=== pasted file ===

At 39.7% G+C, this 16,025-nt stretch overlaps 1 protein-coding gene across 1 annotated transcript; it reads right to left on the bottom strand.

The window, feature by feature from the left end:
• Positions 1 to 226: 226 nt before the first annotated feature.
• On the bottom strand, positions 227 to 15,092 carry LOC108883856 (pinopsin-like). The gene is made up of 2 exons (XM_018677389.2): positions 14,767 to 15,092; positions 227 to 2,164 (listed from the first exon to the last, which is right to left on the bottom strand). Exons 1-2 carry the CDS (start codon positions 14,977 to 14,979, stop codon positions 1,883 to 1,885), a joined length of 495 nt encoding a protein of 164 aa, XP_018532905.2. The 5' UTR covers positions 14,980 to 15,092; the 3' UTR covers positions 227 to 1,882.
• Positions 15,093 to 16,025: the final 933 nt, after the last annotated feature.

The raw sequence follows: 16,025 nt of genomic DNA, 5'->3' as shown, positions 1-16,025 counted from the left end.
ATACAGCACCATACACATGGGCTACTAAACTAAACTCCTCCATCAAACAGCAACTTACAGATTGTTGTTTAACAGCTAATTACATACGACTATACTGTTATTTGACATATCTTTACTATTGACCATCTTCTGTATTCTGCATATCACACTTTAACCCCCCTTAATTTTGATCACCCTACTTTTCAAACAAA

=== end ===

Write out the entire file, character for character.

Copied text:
At 39.7% G+C, this 16,025-nt stretch overlaps 1 protein-coding gene across 1 annotated transcript; it reads right to left on the bottom strand.

The window, feature by feature from the left end:
• Positions 1 to 226: 226 nt before the first annotated feature.
• On the bottom strand, positions 227 to 15,092 carry LOC108883856 (pinopsin-like). The gene is made up of 2 exons (XM_018677389.2): positions 14,767 to 15,092; positions 227 to 2,164 (listed from the first exon to the last, which is right to left on the bottom strand). Exons 1-2 carry the CDS (start codon positions 14,977 to 14,979, stop codon positions 1,883 to 1,885), a joined length of 495 nt encoding a protein of 164 aa, XP_018532905.2. The 5' UTR covers positions 14,980 to 15,092; the 3' UTR covers positions 227 to 1,882.
• Positions 15,093 to 16,025: the final 933 nt, after the last annotated feature.

The raw sequence follows: 16,025 nt of genomic DNA, 5'->3' as shown, positions 1-16,025 counted from the left end.
ATACAGCACCATACACATGGGCTACTAAACTAAACTCCTCCATCAAACAGCAACTTACAGATTGTTGTTTAACAGCTAATTACATACGACTATACTGTTATTTGACATATCTTTACTATTGACCATCTTCTGTATTCTGCATATCACACTTTAACCCCCCTTAATTTTGATCACCCTACTTTTCAAACAAA